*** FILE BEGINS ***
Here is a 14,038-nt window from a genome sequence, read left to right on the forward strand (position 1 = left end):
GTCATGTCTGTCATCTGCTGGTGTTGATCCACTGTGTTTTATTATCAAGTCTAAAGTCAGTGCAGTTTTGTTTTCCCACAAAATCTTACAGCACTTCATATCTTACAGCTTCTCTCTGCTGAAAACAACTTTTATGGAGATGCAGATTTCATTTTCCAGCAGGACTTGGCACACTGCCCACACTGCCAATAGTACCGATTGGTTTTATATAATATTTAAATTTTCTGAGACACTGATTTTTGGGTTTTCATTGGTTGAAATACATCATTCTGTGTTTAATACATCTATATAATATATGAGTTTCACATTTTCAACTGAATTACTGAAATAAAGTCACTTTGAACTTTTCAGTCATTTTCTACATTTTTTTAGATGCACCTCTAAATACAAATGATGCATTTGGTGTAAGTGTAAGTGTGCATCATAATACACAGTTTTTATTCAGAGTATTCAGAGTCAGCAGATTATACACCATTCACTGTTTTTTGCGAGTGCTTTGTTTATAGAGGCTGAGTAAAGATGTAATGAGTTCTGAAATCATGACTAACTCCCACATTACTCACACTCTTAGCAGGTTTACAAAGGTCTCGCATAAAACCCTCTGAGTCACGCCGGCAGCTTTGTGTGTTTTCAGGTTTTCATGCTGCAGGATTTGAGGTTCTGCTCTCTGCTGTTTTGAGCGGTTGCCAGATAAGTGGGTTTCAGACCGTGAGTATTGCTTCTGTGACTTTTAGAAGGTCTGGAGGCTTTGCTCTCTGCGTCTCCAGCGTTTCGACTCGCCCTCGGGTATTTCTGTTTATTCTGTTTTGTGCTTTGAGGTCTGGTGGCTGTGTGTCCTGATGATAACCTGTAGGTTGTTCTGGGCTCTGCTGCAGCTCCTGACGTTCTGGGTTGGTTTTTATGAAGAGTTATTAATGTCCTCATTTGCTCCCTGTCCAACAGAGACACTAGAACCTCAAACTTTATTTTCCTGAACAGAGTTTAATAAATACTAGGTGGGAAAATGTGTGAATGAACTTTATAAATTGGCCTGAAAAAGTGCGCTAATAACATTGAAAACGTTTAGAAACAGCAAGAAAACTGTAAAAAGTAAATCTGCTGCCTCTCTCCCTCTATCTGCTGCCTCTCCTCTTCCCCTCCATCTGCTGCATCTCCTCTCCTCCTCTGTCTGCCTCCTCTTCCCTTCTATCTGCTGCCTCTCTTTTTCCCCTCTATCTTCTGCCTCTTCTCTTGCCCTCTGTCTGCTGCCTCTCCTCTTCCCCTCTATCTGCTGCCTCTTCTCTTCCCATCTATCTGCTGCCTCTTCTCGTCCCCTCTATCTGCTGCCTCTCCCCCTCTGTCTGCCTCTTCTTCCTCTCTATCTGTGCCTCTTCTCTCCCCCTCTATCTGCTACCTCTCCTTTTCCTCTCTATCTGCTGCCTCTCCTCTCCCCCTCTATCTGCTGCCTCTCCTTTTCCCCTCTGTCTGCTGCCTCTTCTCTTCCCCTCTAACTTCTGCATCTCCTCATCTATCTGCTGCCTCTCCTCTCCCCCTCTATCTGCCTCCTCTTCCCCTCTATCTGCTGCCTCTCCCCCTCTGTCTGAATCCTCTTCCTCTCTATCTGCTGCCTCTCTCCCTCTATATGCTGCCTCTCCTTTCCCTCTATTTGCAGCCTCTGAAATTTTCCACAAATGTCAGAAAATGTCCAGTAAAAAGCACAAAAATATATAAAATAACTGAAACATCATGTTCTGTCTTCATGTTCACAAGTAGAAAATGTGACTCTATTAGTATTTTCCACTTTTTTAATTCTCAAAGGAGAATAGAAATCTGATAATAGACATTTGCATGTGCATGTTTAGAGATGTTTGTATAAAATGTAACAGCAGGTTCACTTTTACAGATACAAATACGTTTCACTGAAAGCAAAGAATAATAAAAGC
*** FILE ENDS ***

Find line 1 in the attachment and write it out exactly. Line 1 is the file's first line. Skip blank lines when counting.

Here is a 14,038-nt window from a genome sequence, read left to right on the forward strand (position 1 = left end):